Buying a Business in Texas Step #3: Time to Close

After completing the due diligence process, a buyer will have enough information to make a final decision upon closing the transaction.  The Letter of Intent will have laid out the basic process for closing the purchase or sale of the business, but what exactly is involved in closing the transaction?

As lawyer’s often state, it depends.  It depends on what was discovered during the due diligence process.  The LOI will have laid out the basics such as the consideration for the purchase(cash, stock, etc.), the date of closing the transaction, and perhaps the people designated to close it and the location the closing will occur.

A quick point here.  When I say “Time to Close,” I do not mean the actual time when the parties and their representatives sit down at the table and sign the documents.  At that point the deal is done.  What I’m talking about here is the time after the due diligence is completed up to that point.  This is when the buyer or seller address any concerns that arose during the due diligence process and reduce the terms to writing.

What documents are required will depend upon each individual transaction.  Some of the common types of documents used at closing are discussed below.

Purchase/Sale Agreement. This is the document that officially consummates the transaction and contains the meat of the deal.  It will include a variety of terms agreed to by the parties.  Some common items include representations and warranties, an indemnity clause, a list of assets included, any special terms and the purchase price.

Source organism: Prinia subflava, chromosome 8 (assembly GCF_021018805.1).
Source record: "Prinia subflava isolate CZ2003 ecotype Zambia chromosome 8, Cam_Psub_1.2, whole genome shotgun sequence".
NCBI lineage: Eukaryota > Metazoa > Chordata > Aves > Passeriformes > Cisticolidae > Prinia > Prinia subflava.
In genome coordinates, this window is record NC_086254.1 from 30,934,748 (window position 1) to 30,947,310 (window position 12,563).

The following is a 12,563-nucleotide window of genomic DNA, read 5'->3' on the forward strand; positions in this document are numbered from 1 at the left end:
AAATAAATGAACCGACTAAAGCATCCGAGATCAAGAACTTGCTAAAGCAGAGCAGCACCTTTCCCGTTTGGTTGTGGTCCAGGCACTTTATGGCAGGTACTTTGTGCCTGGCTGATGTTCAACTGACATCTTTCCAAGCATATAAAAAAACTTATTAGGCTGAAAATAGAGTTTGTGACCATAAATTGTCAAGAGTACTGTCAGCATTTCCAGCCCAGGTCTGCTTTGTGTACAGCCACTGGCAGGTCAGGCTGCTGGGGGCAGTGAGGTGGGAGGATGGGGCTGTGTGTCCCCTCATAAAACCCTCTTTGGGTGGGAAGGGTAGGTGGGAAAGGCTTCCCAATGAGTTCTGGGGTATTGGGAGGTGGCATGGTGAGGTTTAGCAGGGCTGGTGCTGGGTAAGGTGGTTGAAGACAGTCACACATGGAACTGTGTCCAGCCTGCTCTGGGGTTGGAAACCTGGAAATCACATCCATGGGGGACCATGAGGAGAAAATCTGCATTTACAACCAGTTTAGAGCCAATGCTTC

Financing Agreement. If the buyer is not using his or her own money or using a bank loan, a common alternative is seller financing.  This agreement is often provides the seller with a security interest in the business’s assets until the buyer repays the financed amount.

Employment Agreement. Sometimes a buyer is purchasing a business in a new industry which he she has little experience with.  In these cases, the buyer might find it beneficial to retain the seller as an employee for a period of time.  Alternatively, a seller might require an employment agreement for a fixed term as part of the deal. It is not uncommon for the buyer(or seller) to require an employment agreement securing those services as part of the deal.

Change in Ownership Forms for Franchises. If someone buys an already existing franchise, there will likely be special forms required by that franchise to qualify the buyer for ownership.  These forms will be completed prior to the closing date to ensure that the buyer is approved by the Franchiser.  What forms are required depends upon the franchise involved and each has different requirements for its franchisees.

Change in Operating Agreement. It is not uncommon in a business with multiple owners for one of those owners to sell his share.  This share could be sold to an existing owner or to a new owner.  Regardless, when a new owner comes into the mix there may need to be changes to the Operating Agreement or whatever document governs that entity.

Secretary of State Forms. With a new owner, certain entities are required to update that information in its business filings with the Secretary of State.  The forms involved and the fees required vary by entity type.

Other Posts in this series:

Buying a Business in Texas

The Letter of Intent

Due Diligence

David B. Willis

David B. Willis

Bryan Willis is a Tyler lawyer providing legal services across Texas in the areas of business law, litigation, probate, and estate planning.
David B. Willis

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